And we continued to the north to our final “Sulawesi goal” – Togian Islands. We landed in city Ampana for one night, to accommodate our self after adventures driving through local high hills, dusty and missing roads (“literally”), without food all day long because of Ramadan (period of post in Muslim religion), which is valid also for local bus drivers (no stops or break in 8-9 hours of traveling in van). We was fascinated about sunset in this place, sun was almost burning.

Next day we were shipped to Togian Island, called Poyalisa, small Private Island with 10 bungalows and main bungalow with kitchen and staff place. Poyalisa was amazing experience, how to live on paradise island with kitchen staff and tourists divided in those bungalows for couple of days. This place offers whole package – bungalow, all day food treatment, snorkeling & mangroves trips.

Poyalisa - Togians

Poyalisa – Togians

We spent there 4 nights after moving to other island (which was initially planned for 4-5 nights), we decided to return to Poyalisa after 1st night on other island. Poyalisa has so good atmosphere and stuff there was so nice and welcomed. After our return, bungalows were completely full, therefore we asked to oversleep in small room next to kitchen utility. This decision turned out as great opportunity to get closed with local people even more. We become part of the kitchen stuff, view inside kitchen and help with serving lunch and dinners. This was really funny experience. After living 2 days in the kitchen, we were moved to best bungalow there, on the top of cliff with amazing view on the sea. First day in bungalow, we cooked our Slovenian coffee, which we brought from Slovenia as a gift, and invited all “new friends” on our terrace enjoying breathtaking sunset.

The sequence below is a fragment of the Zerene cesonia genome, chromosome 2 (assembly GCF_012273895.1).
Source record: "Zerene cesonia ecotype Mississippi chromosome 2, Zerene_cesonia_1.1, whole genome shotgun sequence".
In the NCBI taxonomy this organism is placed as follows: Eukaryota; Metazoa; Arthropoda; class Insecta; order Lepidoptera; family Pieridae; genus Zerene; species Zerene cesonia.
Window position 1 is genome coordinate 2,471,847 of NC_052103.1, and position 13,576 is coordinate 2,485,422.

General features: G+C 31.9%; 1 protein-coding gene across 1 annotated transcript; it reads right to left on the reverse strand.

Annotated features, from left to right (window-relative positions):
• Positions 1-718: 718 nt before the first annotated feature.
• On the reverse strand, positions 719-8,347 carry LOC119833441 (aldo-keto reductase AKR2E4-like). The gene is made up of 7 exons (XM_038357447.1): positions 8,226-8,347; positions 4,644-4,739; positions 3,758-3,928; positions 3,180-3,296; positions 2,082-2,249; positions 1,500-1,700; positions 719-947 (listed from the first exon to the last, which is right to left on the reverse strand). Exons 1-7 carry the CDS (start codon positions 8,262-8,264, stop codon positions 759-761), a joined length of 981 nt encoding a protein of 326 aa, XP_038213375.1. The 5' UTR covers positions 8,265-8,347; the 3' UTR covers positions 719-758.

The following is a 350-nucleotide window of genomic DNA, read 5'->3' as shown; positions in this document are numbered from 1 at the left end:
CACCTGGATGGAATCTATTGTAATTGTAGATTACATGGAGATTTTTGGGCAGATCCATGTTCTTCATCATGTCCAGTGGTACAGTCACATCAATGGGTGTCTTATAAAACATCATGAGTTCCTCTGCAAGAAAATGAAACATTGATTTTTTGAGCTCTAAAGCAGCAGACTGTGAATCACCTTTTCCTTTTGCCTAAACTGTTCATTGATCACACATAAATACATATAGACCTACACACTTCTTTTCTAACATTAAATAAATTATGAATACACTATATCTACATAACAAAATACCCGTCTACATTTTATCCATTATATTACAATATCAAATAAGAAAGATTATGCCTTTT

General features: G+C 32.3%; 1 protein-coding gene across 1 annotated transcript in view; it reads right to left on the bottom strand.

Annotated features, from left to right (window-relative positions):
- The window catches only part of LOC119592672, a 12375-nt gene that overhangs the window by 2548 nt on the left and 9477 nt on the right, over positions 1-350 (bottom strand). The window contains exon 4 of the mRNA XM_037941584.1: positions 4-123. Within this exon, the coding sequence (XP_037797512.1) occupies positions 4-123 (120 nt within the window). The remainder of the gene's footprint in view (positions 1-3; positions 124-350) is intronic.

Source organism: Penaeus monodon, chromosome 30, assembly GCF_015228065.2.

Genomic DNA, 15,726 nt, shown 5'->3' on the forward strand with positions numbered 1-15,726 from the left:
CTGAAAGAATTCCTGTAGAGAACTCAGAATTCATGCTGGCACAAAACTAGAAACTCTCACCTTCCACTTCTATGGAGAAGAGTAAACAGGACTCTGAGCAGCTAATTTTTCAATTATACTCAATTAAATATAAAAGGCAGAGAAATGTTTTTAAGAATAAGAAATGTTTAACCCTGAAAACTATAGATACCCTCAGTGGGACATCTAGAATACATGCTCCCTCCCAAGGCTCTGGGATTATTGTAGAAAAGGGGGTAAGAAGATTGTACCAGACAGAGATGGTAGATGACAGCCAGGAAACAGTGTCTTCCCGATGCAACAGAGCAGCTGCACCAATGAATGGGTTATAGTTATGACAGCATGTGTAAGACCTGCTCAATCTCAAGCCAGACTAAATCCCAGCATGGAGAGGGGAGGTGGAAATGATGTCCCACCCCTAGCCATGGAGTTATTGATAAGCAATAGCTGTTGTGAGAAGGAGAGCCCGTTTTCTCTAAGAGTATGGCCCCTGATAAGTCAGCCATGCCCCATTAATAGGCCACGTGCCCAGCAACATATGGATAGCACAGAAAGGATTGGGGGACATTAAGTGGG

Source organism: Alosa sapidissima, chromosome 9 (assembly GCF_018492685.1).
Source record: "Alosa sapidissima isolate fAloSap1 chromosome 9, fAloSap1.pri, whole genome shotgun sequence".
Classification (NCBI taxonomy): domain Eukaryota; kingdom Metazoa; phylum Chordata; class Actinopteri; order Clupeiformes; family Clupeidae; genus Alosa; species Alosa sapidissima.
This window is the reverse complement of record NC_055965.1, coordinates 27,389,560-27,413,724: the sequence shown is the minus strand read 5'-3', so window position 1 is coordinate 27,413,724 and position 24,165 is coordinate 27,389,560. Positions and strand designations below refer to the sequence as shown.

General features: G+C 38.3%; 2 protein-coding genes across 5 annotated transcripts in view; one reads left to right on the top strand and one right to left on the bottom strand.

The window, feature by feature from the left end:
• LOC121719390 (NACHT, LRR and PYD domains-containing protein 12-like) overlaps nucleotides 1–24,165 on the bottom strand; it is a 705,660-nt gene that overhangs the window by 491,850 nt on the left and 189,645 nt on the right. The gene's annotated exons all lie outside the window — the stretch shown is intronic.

We visited also Bajo people, living in Togian islands as independent domestic people – gypsy people, without spring water, electricity or any other “modern” infrastructure.

Bajo people

Bajo people

Our last stop was Jakarta, capital town, where city pulse is not so much different from all other capitals in the world, except food and people – This is what Indonesia is giving. Unexpected great trip with a lot of kindness, simple and nice people, who are carrying joy and happiness.

Streets of Jakarta

Streets of Jakarta